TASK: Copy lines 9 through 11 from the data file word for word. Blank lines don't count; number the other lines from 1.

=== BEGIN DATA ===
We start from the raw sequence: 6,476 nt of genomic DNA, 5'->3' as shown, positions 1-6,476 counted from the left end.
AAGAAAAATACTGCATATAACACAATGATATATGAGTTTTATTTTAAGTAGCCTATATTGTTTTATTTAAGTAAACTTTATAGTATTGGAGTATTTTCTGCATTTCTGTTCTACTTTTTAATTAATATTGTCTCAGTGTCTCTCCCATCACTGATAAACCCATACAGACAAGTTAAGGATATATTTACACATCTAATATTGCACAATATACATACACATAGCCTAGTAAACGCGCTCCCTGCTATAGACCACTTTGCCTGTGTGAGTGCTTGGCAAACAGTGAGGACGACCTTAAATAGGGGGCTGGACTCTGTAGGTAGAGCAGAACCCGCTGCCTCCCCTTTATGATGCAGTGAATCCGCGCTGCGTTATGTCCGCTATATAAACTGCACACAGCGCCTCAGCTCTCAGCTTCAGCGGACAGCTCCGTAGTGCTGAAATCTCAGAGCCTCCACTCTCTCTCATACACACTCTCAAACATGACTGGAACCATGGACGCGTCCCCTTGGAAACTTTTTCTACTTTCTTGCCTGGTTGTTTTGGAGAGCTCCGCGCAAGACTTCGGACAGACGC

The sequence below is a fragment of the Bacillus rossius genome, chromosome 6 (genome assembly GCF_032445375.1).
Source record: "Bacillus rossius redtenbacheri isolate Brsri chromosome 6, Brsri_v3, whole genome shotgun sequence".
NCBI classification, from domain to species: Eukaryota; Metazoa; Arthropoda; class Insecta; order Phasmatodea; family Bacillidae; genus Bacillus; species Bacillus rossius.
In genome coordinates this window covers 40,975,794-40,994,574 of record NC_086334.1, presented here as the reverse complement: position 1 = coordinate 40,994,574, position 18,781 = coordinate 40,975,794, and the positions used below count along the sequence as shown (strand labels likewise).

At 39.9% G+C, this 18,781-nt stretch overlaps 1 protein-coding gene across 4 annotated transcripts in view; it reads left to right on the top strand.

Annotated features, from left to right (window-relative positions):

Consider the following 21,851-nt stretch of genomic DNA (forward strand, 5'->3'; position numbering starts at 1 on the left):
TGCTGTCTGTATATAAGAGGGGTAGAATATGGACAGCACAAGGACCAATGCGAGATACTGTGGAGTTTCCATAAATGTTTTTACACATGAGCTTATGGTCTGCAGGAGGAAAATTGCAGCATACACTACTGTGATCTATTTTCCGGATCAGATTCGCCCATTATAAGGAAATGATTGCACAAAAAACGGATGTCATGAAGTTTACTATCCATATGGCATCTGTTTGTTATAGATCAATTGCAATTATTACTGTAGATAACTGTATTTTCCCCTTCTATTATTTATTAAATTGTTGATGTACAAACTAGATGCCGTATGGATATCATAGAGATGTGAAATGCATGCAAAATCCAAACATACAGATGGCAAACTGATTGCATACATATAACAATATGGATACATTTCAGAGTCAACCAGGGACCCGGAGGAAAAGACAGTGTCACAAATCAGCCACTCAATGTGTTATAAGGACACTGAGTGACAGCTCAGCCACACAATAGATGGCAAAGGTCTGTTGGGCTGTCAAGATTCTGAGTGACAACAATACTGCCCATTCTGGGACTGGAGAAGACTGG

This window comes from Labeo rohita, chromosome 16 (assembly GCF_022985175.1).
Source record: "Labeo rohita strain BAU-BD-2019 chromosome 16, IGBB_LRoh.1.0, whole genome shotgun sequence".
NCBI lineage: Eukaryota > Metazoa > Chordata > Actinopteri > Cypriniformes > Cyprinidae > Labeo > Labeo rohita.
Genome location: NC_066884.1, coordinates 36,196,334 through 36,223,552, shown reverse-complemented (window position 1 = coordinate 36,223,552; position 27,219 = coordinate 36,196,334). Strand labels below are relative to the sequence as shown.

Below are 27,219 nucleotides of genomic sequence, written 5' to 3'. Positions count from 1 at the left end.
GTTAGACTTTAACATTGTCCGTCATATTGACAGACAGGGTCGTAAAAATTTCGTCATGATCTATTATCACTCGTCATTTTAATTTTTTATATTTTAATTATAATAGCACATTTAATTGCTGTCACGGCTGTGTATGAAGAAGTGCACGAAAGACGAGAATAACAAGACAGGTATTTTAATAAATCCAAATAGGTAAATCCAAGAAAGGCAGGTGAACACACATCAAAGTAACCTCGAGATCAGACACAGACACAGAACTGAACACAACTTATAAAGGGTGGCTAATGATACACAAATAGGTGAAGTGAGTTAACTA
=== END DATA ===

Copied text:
Consider the following 21,851-nt stretch of genomic DNA (forward strand, 5'->3'; position numbering starts at 1 on the left):
TGCTGTCTGTATATAAGAGGGGTAGAATATGGACAGCACAAGGACCAATGCGAGATACTGTGGAGTTTCCATAAATGTTTTTACACATGAGCTTATGGTCTGCAGGAGGAAAATTGCAGCATACACTACTGTGATCTATTTTCCGGATCAGATTCGCCCATTATAAGGAAATGATTGCACAAAAAACGGATGTCATGAAGTTTACTATCCATATGGCATCTGTTTGTTATAGATCAATTGCAATTATTACTGTAGATAACTGTATTTTCCCCTTCTATTATTTATTAAATTGTTGATGTACAAACTAGATGCCGTATGGATATCATAGAGATGTGAAATGCATGCAAAATCCAAACATACAGATGGCAAACTGATTGCATACATATAACAATATGGATACATTTCAGAGTCAACCAGGGACCCGGAGGAAAAGACAGTGTCACAAATCAGCCACTCAATGTGTTATAAGGACACTGAGTGACAGCTCAGCCACACAATAGATGGCAAAGGTCTGTTGGGCTGTCAAGATTCTGAGTGACAACAATACTGCCCATTCTGGGACTGGAGAAGACTGG

This window comes from Labeo rohita, chromosome 16 (assembly GCF_022985175.1).